An urgent jolt of pain stabbed at her innards, and she knew that she must immediately venture forth into the frightening man-made world below or starve to death on this barren peak: For she was aware that the mechanisms that had preserved her in her deathlike slumber had ceased immediately upon her revival in the grotto, and that she could not even consider returning to the comforting oblivion of sleep until she had properly fed and grown strong once more. In the interim, she was extremely weak and as vulnerable to the ravages of protein deprivation as any other creature of the forest. Perhaps more so, as the singularly specialized evolution of her simple digestive system made it unable to tolerate any food but the one that had sustained her kind since the beginnings of time.
Turning her beautiful golden eyes downward, toward the thickly wooded slope directly below her position–the only slope on the entire perimeter of the lake that appeared to have escaped the worst predations of men–she saw the lights of a single human habitation flickering among the trees; detected the familiar harsh scent of woodsmoke and the sickly odor of cooking food on the breeze.
Her vision blurred as she sprang lightly from the rock, landing knee deep in a layer of old, crusted snow. Stepping carefully up onto the frozen surface, the pale maiden started down the mountain toward the dark line of the trees, the slight weight she carried on her frail feet barely breaking the snowy crust as she moved.
Ignoring the ache in her long disused joints and the fire in her belly, she tried to assess her chances of survival in this strange new wilderness: Should she be fortunate enough to encounter a lone human victim in one of the dwellings below, she knew she would have but a single opportunity to attack and feed before lapsing into unconsciousness as the result of her weakened condition. If she were successful, perhaps, she could retreat to a warm place to assess and, possibly, adapt herelf to the alien environment. She briefly considered then rejected employing the mimicry she had seen her sire successfully exploit so many times in the past. but in her present state she was simply too weak even to contemplate transforming herself to a shape the man creatures would find alluring.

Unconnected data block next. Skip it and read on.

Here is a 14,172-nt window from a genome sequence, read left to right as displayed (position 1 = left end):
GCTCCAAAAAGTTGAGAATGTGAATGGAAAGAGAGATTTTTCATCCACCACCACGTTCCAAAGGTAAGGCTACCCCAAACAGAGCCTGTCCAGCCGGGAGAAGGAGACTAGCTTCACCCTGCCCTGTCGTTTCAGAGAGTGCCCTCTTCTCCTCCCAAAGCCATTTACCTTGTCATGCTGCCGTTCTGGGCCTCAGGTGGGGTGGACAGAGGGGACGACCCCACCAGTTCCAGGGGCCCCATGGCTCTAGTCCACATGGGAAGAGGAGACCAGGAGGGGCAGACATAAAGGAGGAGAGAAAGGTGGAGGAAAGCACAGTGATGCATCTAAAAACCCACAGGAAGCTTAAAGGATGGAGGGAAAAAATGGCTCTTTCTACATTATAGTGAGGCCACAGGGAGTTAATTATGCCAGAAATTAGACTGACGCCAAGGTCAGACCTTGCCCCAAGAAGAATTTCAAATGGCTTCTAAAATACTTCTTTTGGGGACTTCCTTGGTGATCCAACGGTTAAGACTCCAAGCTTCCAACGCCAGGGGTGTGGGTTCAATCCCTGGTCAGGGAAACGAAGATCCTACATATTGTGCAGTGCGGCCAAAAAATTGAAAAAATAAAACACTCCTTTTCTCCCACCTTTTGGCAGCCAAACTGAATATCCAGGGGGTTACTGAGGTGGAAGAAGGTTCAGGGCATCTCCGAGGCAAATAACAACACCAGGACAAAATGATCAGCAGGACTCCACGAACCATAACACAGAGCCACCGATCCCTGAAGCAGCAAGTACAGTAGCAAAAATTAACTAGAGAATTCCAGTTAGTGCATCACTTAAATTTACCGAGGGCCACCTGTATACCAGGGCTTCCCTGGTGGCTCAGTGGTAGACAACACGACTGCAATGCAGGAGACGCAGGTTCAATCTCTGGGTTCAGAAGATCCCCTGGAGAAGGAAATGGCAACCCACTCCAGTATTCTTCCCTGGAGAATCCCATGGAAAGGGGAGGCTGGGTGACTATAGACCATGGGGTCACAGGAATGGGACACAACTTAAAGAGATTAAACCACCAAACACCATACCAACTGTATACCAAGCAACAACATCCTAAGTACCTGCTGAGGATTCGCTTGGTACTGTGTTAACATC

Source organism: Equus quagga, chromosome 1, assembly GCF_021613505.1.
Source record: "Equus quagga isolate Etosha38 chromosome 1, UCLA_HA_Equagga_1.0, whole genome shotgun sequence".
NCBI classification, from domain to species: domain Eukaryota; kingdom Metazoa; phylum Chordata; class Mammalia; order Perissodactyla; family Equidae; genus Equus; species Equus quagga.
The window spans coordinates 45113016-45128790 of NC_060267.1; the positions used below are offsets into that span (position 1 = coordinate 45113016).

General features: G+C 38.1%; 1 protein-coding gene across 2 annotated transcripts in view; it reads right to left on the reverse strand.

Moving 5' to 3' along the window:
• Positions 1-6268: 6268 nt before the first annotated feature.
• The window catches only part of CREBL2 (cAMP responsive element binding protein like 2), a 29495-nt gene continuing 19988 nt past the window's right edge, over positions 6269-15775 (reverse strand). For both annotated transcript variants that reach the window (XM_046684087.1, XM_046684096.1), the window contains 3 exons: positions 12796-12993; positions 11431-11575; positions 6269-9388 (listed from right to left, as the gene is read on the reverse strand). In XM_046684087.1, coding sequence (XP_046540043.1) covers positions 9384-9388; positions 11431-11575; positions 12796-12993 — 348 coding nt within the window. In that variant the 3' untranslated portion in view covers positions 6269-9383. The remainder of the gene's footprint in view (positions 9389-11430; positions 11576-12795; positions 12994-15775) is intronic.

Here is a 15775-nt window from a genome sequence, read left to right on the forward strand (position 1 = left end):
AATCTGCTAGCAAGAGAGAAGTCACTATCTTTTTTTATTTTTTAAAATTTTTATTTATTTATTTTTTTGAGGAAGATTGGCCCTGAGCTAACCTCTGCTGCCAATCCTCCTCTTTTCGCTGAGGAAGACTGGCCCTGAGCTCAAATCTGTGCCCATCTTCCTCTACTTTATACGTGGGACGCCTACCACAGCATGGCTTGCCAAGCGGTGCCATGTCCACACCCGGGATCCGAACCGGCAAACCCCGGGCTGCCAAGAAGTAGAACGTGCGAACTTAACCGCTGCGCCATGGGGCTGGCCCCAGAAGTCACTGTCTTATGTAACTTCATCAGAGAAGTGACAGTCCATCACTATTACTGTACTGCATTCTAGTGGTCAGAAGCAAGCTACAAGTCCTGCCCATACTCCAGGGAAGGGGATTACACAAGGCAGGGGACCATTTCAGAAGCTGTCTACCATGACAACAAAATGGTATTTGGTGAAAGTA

She broke through the crusted snow, falling exhausted against a jagged boulder. The temptation to sleep was great. After a moment’s pause, the maid pulled herelf upright and, tucking her chin resolutely to her chest, set off again, driving herself forward with the single thought that life lay below.
Food lay below.
“Great dinner Hon.”
Vince opened one eye and looked up to see Annie standing over him, a towel casually slung over the shoulder of her pale blue robe.
“Except for the slightly overdone spices in the chicken stew.” She smiled, falling into the oversized lounge chair on which he was stretched and snuggling her face into the soft hollow of his neck.
“Well,” he said, gently stroking her long straight back and suppressing a self satisfied grin, “at least it was tender. And you’ll have to admit my zucchini was steamed to absolute perfection.”
“Mmmm,” she nodded, the soft auburn curls at the top of her head tickling his chin. “Think you’ll have to go out tonight, I hope. Not!”
Vince warily eyed the phone on the counter top across the room. “Maybe not,” he lied. Actually, he was expecting the damn thing to ring at any second. He and Annie had finished eating nearly two hours before–without interruption–a fact which in itself had surprised him. The last time he’d ventured over to the big picture window beside the fireplace to look outside, the snow had been piling up around the Jeep at an alarming rate.
And snow always meant calls.
He’d been lounging in the old leather chair by the hearth ever since, praying there’d be no accidents that required his services tonight, and admiring his house–the house he and Annie had built with their own hands–while he waited for her to finish up her lecture notes, bathe and join him by the fire.
Now, with Annie in his arms smelling all fresh and soapy and the fire crackling merrily in the stone hearth, the last thing Vince wanted to do was to leave his snug castle for a night on the road. In fact, he reflected, he wasn’t sure he ever wanted to leave again.